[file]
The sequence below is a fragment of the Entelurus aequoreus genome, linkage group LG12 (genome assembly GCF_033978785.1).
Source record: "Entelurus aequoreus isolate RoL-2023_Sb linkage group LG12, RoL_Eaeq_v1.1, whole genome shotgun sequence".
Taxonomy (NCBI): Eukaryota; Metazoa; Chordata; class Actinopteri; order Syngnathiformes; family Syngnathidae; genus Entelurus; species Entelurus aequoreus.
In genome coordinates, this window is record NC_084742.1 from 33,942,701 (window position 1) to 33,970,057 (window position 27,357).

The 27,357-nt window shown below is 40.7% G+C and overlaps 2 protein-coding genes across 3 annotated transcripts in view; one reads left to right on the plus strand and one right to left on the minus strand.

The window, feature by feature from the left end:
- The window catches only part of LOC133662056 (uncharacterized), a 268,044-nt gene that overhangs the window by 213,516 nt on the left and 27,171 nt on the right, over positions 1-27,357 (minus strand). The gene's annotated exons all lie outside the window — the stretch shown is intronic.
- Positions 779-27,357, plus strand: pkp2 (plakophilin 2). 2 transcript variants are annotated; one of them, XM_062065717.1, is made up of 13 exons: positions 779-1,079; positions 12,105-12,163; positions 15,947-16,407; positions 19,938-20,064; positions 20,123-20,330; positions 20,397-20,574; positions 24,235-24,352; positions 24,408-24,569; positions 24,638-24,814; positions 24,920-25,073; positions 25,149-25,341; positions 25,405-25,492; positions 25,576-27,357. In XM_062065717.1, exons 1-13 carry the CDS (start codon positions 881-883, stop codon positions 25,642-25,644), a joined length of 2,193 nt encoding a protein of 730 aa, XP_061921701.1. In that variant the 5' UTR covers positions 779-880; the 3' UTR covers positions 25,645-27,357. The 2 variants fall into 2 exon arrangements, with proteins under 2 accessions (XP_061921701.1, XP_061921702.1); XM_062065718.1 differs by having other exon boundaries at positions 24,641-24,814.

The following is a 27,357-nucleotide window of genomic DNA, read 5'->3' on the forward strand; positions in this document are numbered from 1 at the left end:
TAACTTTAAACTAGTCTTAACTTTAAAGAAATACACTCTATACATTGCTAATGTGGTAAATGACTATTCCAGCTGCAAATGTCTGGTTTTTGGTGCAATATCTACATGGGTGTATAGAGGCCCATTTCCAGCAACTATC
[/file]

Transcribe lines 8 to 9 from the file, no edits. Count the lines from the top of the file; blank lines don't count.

- Positions 779-27,357, plus strand: pkp2 (plakophilin 2). 2 transcript variants are annotated; one of them, XM_062065717.1, is made up of 13 exons: positions 779-1,079; positions 12,105-12,163; positions 15,947-16,407; positions 19,938-20,064; positions 20,123-20,330; positions 20,397-20,574; positions 24,235-24,352; positions 24,408-24,569; positions 24,638-24,814; positions 24,920-25,073; positions 25,149-25,341; positions 25,405-25,492; positions 25,576-27,357. In XM_062065717.1, exons 1-13 carry the CDS (start codon positions 881-883, stop codon positions 25,642-25,644), a joined length of 2,193 nt encoding a protein of 730 aa, XP_061921701.1. In that variant the 5' UTR covers positions 779-880; the 3' UTR covers positions 25,645-27,357. The 2 variants fall into 2 exon arrangements, with proteins under 2 accessions (XP_061921701.1, XP_061921702.1); XM_062065718.1 differs by having other exon boundaries at positions 24,641-24,814.

The following is a 27,357-nucleotide window of genomic DNA, read 5'->3' on the forward strand; positions in this document are numbered from 1 at the left end: